Interactive Relationships Between Sex-Related Alcohol Expectancies and Delay Discounting on Risky Sex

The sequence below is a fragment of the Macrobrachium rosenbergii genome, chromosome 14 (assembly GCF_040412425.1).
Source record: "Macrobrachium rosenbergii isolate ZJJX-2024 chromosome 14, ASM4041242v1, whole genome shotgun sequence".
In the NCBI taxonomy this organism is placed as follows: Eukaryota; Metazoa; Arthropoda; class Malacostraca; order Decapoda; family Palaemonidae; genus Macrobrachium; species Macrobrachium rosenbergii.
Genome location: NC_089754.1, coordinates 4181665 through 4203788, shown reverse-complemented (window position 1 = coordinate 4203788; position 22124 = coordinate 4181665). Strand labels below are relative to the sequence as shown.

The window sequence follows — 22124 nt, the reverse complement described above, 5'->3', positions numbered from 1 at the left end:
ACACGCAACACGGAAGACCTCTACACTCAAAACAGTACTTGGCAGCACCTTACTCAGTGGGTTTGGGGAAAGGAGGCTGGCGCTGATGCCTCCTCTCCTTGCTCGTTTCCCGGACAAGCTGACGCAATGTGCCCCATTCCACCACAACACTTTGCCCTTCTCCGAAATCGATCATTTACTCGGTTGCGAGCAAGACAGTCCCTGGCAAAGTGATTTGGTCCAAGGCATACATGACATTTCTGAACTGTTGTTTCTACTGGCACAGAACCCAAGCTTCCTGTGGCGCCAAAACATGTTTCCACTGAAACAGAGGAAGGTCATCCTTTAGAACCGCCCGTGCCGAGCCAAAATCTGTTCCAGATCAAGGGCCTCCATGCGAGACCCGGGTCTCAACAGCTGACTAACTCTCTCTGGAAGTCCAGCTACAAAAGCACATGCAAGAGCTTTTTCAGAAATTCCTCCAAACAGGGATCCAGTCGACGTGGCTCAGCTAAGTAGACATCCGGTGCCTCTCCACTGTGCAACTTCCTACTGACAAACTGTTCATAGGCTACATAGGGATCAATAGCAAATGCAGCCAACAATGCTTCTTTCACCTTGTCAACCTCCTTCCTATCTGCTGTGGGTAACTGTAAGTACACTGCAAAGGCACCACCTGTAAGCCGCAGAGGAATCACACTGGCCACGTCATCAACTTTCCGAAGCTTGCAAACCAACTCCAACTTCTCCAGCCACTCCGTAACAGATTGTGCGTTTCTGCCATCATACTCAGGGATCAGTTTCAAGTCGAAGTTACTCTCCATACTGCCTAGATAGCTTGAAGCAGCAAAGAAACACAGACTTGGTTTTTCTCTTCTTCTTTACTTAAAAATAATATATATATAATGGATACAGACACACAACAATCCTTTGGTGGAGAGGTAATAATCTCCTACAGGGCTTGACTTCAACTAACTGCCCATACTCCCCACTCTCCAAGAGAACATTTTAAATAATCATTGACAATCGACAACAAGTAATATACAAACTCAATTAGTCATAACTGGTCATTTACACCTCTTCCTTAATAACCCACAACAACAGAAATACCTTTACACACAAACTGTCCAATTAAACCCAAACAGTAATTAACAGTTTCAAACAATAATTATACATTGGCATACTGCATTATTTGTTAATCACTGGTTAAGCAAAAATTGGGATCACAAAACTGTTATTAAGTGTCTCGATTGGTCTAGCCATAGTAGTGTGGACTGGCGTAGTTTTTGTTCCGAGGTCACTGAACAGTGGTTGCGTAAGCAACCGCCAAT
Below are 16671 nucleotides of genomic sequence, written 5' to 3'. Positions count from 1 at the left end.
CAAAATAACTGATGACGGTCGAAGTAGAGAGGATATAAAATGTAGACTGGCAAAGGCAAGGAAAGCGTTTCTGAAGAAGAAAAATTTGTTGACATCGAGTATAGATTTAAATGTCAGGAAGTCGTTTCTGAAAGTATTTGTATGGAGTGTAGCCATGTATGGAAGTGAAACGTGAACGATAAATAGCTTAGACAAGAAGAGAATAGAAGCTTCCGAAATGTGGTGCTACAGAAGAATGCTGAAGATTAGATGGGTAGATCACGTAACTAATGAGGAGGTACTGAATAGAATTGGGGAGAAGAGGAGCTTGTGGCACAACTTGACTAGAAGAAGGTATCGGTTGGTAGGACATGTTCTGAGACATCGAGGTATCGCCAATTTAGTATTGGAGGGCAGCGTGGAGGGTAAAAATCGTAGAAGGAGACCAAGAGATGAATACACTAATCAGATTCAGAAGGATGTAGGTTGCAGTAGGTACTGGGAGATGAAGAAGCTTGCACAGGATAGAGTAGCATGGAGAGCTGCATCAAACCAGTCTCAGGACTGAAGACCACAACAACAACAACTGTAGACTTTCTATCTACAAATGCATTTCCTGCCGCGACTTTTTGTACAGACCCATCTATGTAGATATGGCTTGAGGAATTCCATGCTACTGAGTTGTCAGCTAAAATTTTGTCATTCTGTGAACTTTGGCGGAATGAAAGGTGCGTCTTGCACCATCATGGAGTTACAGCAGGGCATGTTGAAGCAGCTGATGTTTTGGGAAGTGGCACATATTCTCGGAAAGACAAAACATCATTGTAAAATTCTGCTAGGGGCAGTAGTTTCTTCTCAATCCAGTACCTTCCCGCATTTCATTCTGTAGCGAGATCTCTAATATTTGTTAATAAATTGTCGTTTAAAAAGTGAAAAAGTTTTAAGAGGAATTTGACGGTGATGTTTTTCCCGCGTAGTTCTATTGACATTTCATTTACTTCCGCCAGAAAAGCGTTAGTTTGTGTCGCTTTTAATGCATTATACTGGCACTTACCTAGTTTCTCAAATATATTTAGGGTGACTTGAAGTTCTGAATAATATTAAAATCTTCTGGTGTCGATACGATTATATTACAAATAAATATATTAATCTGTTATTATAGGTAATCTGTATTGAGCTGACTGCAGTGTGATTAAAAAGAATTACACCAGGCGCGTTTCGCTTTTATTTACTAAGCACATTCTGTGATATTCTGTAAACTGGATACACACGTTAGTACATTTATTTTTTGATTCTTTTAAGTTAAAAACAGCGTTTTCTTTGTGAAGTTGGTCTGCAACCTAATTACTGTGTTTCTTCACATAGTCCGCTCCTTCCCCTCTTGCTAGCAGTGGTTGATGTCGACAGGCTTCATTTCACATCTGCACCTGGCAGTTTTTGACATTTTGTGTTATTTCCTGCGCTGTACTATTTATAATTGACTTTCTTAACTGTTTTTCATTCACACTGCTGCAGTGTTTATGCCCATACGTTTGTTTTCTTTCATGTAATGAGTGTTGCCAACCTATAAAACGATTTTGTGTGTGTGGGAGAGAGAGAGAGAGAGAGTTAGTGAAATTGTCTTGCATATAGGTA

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BACKGROUND: Sex-related alcohol expectancies reflect the degree to which a person believes alcohol will affect her or his sexual behavior. Sex-related alcohol expectancies have been found to be predictors of drinking in sexual situations and engagement in risky sexual behavior after drinking. However, less is known about individual characteristics that may moderate these associations. Building upon recent evidence that steep delay discounting is associated with alcohol-related sexual risk taking, this study aimed to test the hypothesis that the associations between sex-related alcohol expectancies and alcohol-related sexual risk taking would be stronger among individuals who discount delayed rewards more steeply. METHODS: The current sample comprised 126 Emergency Department patients (Mage = 27.37; 55% male) who reported high-risk alcohol use and sexual behavior during the past 3 months. Sex-related alcohol expectancies were assessed in 3 behavioral domains: increased riskiness, decreased nervousness, and enhanced sexuality. RESULTS: All 3 expectancy domains were associated with quantity and frequency of alcohol use, as well as percentage of alcohol-related condomless sex. Delay discounting moderated 2 of these relationships, such that the associations between expectancies for alcohol-induced sexual risk taking and the enhancement of sexuality and percentage of alcohol-related sexual risk-taking were significantly stronger in individuals who exhibited steeper delay discounting. CONCLUSIONS: These findings suggest that individuals who both discount delayed rewards more steeply and hold strong sex-related alcohol expectancies are a particularly high-risk population. Such individuals may benefit from a combination of novel preventive strategies targeting sex-related alcohol expectancies and impulsive decision making.
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